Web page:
The Mystical Triangle of Maheshwar, Mandu & Omkareshwar
The Ministry of Tourism, as part of its Dekho Apna Desh series conducted a webinar titled, “The Mystical Triangle- Maheshwar, Mandu & Omkareshwar” on July 18. Presented by Ashima Gupta, Commissioner of Income Tax, Indore and Sarita Alurkar, a Singapore based marketing professional, the webinar showcased the richness of the destinations covered under the mystical triangle and acquainted the viewers with these serene, captivating getaways in the state of Madhya Pradesh.
The first stop of the mystical triangle was Maheshwar or Mahishmati, one of the most serene and captivating destinations of Madhya Pradesh with historical significance, 90 kms away from Indore. The town got its name after Lord Shiva/Maheshwara and it also finds a mention in the epics Ramayana and Mahabharatha. The presenters described in detail the life & times of Queen Rajmata Ahilya Devi Holkar. The town lies on the north bank of the river Narmada River and was the capital of Malwa during the Maratha Holkar reign till January 6, 1818, when the capital was shifted to Indore by Malhar Rao Holkar III. In the late eighteenth century, Maheshwar served as the capital of the great Maratha queen Rajmata Ahilya Devi Holkar. She embellished the city with many buildings and public works, and it is home to her palace, as well as numerous temples, a fort, and riverfront ghats.
The queen is also known for her simplicity, this is evident to the present day through Rajwada or the Royal Residence where the queen used to meet her people, a two-storied building. Tourists can see and experience the then royal setup.
Ahilyeshwar temple, where Ahilya devi used to offer prayers, Vitthal temple near Achaleshwar temple are must stop places for aarti and to admire architecture. There are around 91 temples here that were built by the Rajmata.
Ghats in Maheshwar are great places to see the beauty of sunrise and sunset and the fort complex can also be seen at its best from Ahilya Ghat. One can also go on a boat ride; during evenings after sunset boat men light small diyas as an offering to Narmada river. Baneshwar temple which is dedicated to Lord Shiva is one of the must-see temples of Maheshwar especially during sunset. Narmada aarti is performed after sunset at Narmada ghat.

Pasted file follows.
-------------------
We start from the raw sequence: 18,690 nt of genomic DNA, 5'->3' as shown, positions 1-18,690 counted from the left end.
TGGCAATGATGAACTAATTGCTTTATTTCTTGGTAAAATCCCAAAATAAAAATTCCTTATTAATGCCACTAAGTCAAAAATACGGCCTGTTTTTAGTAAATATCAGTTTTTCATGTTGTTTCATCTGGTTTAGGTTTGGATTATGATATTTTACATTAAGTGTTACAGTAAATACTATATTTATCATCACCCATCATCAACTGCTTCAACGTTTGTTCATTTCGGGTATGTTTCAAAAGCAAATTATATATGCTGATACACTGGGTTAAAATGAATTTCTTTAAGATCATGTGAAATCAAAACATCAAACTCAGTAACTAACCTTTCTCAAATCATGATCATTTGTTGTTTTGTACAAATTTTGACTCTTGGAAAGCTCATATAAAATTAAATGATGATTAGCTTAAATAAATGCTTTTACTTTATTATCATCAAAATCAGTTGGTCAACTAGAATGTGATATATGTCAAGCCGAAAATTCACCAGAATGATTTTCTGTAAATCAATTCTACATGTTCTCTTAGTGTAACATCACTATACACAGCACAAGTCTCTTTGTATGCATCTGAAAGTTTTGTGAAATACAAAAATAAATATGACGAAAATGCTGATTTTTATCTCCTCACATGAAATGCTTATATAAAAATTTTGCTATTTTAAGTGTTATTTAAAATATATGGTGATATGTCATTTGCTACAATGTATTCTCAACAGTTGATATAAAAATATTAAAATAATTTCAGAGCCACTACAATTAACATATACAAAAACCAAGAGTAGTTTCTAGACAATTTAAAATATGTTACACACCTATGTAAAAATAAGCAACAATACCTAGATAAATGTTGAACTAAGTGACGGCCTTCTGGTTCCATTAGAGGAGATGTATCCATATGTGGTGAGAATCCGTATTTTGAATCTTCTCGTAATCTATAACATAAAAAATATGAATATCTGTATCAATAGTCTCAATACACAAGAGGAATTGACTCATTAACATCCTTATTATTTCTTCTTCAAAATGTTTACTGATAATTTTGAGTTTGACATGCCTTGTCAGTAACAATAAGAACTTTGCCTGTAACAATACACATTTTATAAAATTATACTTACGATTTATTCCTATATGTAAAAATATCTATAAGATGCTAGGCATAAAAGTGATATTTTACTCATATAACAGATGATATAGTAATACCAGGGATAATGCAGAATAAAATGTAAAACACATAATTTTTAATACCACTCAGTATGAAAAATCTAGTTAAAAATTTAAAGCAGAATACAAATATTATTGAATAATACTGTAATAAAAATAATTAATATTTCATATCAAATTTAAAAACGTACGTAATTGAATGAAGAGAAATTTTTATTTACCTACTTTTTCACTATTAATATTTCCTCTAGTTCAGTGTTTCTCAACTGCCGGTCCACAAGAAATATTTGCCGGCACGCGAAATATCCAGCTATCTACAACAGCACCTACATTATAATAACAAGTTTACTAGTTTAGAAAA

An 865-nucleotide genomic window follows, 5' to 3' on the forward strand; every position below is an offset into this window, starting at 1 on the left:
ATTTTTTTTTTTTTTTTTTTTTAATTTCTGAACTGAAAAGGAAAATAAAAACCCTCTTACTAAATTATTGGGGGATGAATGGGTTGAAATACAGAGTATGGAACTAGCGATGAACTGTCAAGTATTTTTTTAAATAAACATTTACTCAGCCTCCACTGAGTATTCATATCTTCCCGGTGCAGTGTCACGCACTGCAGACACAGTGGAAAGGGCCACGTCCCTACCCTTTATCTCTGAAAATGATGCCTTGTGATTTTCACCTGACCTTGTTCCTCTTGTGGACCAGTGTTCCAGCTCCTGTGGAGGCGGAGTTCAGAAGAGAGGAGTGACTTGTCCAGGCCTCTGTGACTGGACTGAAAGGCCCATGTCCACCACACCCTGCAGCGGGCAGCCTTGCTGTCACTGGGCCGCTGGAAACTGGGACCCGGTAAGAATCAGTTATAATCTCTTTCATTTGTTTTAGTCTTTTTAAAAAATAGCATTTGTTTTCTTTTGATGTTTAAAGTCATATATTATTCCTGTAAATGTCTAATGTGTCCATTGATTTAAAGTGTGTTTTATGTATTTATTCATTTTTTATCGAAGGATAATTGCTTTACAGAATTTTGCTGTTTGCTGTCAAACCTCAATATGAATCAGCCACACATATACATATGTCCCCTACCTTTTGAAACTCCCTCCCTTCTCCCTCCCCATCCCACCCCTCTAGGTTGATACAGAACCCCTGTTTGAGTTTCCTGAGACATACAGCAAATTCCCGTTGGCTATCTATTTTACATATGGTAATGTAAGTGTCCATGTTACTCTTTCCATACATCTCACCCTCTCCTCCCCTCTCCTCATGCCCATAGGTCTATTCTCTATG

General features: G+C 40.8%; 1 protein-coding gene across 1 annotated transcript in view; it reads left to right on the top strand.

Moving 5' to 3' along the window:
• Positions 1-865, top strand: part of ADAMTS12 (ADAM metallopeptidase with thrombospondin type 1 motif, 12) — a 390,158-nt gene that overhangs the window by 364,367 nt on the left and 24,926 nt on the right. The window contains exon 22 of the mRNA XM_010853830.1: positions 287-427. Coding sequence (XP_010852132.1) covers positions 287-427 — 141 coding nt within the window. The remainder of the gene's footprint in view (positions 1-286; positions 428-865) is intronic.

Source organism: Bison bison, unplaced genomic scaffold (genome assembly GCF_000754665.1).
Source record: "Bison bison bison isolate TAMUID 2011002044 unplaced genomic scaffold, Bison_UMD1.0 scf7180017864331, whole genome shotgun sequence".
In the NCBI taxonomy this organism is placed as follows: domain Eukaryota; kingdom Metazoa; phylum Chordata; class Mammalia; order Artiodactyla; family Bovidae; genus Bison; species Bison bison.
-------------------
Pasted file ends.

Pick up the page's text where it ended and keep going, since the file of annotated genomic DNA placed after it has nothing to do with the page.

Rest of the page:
Textile is another important aspect that was developed by Ahilya Devi. She invited master weavers from Surat and South India to weave sarees that are unique. The designs used on these are inspirations from the fort architecture and Narmada river. These were gifted to royal guests. She was also a generous patron of the arts. Under the princely state, the weavers’ arts flourished, which then got specialised into the present day Maheshwari cloth. Once an all-cotton weave – in the 1950s silk started getting used in the wrap and that slowly became the norm. Rehwa Society, founded in 1979, is a non-profit organisation working for the welfare of weavers of Maheshwar.
Omkareshwar has 33 deities and 108 impressive shivlings in divine form and this is the only Jyotirlinga which is situated on the north bank of Narmada. Omkareshwar is a spiritual town in Madhya Pradesh, 78kms away from Indore. A visit to Omkareshwar temple is incomplete without visiting Mamleshwar temple. It is also believed that Lord Shiva comes here to rest everyday considering there is a special aarti called Shayan aarti which is performed every day at 8:30pm in the evening. Siddhanth temple is another beautiful temple that one should definitely save time to explore.
Mandu located in Dhar district of Madhya Pradesh is also known by the name of Mandavgarh, Shadiabad (City of Joy). It is about 98km away from Indore and at an elevation of 633 metres. Nearest railway station for reaching Mandu is Ratlam (124km.) The Fort in Mandu is spread over an area of 47 sq.km and the fort wall is 64 kms.
Mandu is mainly known for the love story of Sultan Baz Bahadur and Rani Roopmati. Once out hunting, Baz Bahadur chanced upon a shepherdess frolicking and singing with her friends. Smitten by both her enchanting beauty and her melodious voice, he begged Roopmati to accompany him to his capital. Roopmati agreed to go to Mandu on the condition that she would live in a palace within sight of her beloved and venerated river, Narmada. Thus was built the Rewa Kund at Mandu, which is a reservoir built to supply water to Roopmati’s Pavilion. It’s an architectural marvel. Knowing about Roopmati’s beauty and sweet voice, Mughals decided to invade Mandu and capture both Baz Bahadur and Roopmati. Mandu was easily defeated and when Mughal forces marched towards the fort, Roopmati poisoned herself to avoid capture.
Baz Bahadur’s Palace built in the 16th-century is famous for its large courtyards encompassed by large halls and high terraces. It is situated below Roopmati’s pavilion. Then there is the Jahaz Mahal (ship palace). Situated between two artificial lakes, this two-storied marvel is so named as it appears as a ship floating in water. Built by Sultan Ghiyas-ud-din-Khalji, it served as a harem for the sultan. One cannot afford to miss the local food like poha, kachori, bafla etc while travelling in this circuit.